Rome: Italy’s president raced to appoint an emergency government on Sunday to face a crisis endangering the whole euro zone and replace Silvio Berlusconi who resigned as prime minister to the humiliating jeers of thousands of protesters.

Just a few hours after central Rome echoed with street parties celebrating Berlusconi’s departure, President Giorgio Napolitano began a rapid round of meetings with political parties at his hilltop palace.

Italian President Giorgio Napolitano (R) speaks with upper house president Renato Schifani at the Quirinale palace in Rome 13 November 2011. Reuters.

Monti will push through reforms agreed by Berlusconi with euro zone leaders to cut Italy’s massive debt and revive a chronically stagnant economy.

Italy’s political turmoil, centred around the flamboyant and scandal-plagued figure of Berlusconi, has brought the euro zone’s third largest economy to the brink of disaster and all eyes will be on market reaction on Monday.

“See what a beautiful day it is?" Monti said to reporters as he left his hotel on a crisp, clear day to go to church and then to his Senate office to continue work on forming the government.

Sunday newspapers termed Berlusconi’s departure the end of an era and spoke of the irony of how a media magnate famed for his skills of communicating with the public was seen off by jeering crowds.

Turin’s La Stampa called it “a sad exit from the stage," noting how he was forced to leave the presidential palace secretly via a side exit on Saturday night after handing in his resignation because a crowd shouting insults including “clown, clown" made it dangerous for him to exit by the front gate.

Cheers and champagne

Cheers erupted when they heard he had resigned. People sang, danced, broke open bottles of champagne, and an impromptu orchestra near the palace played the Hallelujah chorus from Handel’s Messiah. There were also celebrations in Milan and the central city of Bologna.

Some protesters threw coins at Berlusconi’s car in a gesture reminiscent of the departure into exile of disgraced Socialist Prime Minister Bettino Craxi in 1993, often seen as his political mentor.

Berlusconi, one of Italy’s richest men, has dominated the country since bursting onto the political scene the following year, filling the vacuum on the right created by a massive corruption scandal that swept away the old order.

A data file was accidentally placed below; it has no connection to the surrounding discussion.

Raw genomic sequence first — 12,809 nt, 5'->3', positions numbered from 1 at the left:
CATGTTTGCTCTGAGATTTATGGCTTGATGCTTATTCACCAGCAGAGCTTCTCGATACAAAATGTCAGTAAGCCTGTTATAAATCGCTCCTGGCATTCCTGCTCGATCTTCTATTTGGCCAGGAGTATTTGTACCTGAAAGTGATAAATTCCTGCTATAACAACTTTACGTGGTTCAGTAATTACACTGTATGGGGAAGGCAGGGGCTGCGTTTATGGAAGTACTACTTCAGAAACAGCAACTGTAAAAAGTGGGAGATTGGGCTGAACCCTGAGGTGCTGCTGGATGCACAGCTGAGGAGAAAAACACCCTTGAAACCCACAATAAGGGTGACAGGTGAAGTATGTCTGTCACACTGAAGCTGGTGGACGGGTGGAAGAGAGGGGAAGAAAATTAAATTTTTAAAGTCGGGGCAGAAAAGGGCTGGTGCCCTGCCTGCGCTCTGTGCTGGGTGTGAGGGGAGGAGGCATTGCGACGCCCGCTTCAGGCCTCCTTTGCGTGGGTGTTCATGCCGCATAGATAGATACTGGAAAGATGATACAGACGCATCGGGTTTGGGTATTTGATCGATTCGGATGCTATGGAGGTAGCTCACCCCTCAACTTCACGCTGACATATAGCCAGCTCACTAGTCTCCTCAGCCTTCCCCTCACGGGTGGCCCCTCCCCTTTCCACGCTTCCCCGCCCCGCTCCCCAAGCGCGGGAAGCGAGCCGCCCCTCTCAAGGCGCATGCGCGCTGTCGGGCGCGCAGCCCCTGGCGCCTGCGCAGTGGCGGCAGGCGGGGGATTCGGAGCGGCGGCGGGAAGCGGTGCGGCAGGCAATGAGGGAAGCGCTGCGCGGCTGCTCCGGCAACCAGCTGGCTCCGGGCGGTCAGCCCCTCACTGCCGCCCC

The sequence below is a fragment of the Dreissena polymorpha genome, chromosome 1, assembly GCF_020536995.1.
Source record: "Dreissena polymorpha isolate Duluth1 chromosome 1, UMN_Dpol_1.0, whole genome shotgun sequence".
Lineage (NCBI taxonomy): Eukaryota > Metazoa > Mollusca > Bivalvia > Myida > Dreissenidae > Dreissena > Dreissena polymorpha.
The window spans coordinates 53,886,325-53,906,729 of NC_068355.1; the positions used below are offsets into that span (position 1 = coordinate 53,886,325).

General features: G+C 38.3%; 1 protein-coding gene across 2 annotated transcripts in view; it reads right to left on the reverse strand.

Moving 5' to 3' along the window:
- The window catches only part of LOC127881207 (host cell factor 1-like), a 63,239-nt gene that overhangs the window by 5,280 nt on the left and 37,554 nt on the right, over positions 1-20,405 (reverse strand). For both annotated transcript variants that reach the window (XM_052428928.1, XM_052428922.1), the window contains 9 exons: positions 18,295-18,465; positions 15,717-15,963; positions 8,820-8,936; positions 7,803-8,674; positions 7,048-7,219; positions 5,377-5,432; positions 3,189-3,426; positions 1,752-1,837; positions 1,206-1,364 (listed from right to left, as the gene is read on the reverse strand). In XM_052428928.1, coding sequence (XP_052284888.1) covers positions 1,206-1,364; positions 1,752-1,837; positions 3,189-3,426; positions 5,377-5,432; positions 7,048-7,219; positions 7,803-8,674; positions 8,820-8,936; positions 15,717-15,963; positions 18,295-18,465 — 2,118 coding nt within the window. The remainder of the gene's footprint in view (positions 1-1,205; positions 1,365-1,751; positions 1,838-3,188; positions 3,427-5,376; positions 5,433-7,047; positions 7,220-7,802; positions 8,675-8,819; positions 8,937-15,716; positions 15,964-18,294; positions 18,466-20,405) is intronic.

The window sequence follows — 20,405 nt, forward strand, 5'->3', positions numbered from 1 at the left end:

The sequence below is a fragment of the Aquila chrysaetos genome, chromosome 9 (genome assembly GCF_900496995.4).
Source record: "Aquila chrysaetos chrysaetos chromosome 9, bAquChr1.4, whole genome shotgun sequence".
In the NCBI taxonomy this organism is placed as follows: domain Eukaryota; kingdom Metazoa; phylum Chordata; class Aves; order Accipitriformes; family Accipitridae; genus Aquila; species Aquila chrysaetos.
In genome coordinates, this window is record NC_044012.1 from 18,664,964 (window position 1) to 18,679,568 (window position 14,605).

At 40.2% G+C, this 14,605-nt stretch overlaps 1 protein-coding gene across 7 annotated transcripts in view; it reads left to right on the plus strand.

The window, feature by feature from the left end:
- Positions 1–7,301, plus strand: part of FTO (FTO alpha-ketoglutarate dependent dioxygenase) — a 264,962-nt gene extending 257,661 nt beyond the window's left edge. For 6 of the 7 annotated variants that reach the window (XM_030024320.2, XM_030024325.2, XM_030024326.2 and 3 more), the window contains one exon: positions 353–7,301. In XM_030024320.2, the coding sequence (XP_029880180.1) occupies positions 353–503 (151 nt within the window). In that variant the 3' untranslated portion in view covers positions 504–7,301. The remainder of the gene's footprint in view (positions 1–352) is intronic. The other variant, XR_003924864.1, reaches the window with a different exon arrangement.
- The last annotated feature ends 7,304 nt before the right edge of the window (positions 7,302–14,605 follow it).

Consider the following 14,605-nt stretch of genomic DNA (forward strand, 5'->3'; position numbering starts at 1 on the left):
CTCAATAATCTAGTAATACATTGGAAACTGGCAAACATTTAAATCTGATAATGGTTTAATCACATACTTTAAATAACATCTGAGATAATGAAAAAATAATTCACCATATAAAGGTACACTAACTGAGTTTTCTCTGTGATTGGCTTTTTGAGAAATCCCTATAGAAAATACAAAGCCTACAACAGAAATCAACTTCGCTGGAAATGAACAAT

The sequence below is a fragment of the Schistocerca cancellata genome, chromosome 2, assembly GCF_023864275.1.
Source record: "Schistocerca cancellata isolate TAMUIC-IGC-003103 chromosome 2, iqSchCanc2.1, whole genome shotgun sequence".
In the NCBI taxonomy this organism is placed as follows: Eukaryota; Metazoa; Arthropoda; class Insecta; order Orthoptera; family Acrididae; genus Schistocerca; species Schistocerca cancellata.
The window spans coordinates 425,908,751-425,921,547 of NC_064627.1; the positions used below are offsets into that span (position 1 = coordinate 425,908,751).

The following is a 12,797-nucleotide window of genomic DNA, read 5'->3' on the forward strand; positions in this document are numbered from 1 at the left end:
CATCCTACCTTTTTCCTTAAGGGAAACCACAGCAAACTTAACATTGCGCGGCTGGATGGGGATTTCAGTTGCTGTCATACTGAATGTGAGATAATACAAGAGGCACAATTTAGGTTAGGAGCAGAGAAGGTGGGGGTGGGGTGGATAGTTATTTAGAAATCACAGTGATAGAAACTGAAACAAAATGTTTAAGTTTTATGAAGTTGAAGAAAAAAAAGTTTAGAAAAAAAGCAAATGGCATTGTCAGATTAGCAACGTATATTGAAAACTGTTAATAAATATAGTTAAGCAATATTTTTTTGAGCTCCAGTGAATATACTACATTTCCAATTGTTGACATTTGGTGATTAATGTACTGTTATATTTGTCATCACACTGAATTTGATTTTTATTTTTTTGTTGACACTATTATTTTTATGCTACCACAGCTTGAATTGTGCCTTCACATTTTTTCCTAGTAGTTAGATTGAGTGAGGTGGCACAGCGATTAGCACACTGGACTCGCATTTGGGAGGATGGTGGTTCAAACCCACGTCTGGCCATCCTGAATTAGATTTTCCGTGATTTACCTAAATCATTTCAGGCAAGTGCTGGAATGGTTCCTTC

Opposition newspapers hailed it as “Liberation Day" while pro-Berlusconi dailies such as Libero warned Italians to “watch your wallets" because a Monti government would impose a host of new taxes.

Following weeks of political uncertainty and growing calls from international partners for action to control its debt, Italy’s borrowing costs soared to unmanageable levels last week, threatening a Europe-wide financial meltdown.

Monti met European Central Bank president Mario Draghi and politicians from various parties on Saturday as preparations for a transition began even before Berlusconi stepped down.

Broad backing, some conditional

Monti has received the backing of the main opposition groups and the conditional acceptance of Berlusconi’s centre-right PDL after objections were dropped by several factions.

But analysts believe he will face an uphill battle with strong public and political opposition to some of the tough austerity measures he will need to implement to satisfy markets and euro zone leaders.

The next elections are not due until 2013 but there are wide predictions that Monti will not last until then but make way for polls once he carries through the reforms promised to Europe.

Italy came close to a full scale financial emergency last week after yields on 10-year bonds soared over 7.6%, levels which forced Ireland, Portugal and Greece to seek an international bailout.

With a public debt of more than 120% of gross domestic product and more than a decade of anaemic economic growth behind it, Italy is at the heart of the euro zone debt crisis and would be too big for the bloc to bail out.

Financial markets have responded positively to the prospect of a Monti government and as prospects of Berlusconi going became firmer last week, yields dropped below the critical 7% level.

It now falls to Berlusconi’s successor to try to reassure markets that a new government will be able to control spending and pass the kind of reforms to pensions, public service and labour markets that his government was unable to implement.

A tough negotiator with a record of taking on powerful corporate interests as European Competition Commissioner, Monti will have to navigate treacherous political waters.

On the left, reforms such as an increase in the pension age or easier hiring and firing rules could arouse strong opposition from unions.

But the threat could be at least as great from the centre-right with Berlusconi’s old Northern League coalition partners declaring they will oppose a Monti-led government and many in Berlusconi’s PDL party also harbouring deep reservations. The League adamantly opposes pension reform that would hit older voters who are among its key supporters.